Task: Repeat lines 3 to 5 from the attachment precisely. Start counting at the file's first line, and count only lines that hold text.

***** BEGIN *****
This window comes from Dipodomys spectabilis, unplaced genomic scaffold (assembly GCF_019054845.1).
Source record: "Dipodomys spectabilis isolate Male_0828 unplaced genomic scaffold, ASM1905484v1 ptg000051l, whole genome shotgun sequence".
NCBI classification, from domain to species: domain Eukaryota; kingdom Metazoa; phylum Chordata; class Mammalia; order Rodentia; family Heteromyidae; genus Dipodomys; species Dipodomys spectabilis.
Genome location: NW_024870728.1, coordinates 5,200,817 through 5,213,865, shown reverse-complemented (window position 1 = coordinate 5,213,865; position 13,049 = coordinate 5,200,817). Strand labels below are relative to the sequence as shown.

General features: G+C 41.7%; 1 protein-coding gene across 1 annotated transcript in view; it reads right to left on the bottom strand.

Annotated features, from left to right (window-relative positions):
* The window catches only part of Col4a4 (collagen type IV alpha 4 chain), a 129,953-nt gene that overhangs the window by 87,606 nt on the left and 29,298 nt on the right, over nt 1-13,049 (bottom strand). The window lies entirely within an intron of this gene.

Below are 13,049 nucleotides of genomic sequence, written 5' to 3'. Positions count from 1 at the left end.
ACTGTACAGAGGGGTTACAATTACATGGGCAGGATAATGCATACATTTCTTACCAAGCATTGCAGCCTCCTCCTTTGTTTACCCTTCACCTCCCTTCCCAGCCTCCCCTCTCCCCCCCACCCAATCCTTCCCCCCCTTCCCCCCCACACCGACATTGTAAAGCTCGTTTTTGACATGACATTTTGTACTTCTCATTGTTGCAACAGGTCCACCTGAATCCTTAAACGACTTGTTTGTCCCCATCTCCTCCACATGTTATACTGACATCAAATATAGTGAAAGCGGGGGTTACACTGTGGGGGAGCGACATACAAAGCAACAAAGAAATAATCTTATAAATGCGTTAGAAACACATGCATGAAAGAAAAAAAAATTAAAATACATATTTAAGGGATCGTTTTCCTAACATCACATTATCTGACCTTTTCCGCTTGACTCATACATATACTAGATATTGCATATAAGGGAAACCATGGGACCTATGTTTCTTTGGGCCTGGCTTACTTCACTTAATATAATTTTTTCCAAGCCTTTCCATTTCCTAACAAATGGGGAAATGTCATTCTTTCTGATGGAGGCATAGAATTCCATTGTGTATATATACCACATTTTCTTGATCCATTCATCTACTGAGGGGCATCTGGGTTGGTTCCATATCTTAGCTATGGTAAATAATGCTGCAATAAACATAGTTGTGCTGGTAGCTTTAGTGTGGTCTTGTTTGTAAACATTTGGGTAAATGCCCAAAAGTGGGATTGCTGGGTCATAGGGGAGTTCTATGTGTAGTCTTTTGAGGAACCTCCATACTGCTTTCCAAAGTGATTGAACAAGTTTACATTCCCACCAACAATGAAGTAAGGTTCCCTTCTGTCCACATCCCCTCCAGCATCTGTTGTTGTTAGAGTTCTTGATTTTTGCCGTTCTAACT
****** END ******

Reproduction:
NCBI classification, from domain to species: domain Eukaryota; kingdom Metazoa; phylum Chordata; class Mammalia; order Rodentia; family Heteromyidae; genus Dipodomys; species Dipodomys spectabilis.
Genome location: NW_024870728.1, coordinates 5,200,817 through 5,213,865, shown reverse-complemented (window position 1 = coordinate 5,213,865; position 13,049 = coordinate 5,200,817). Strand labels below are relative to the sequence as shown.

General features: G+C 41.7%; 1 protein-coding gene across 1 annotated transcript in view; it reads right to left on the bottom strand.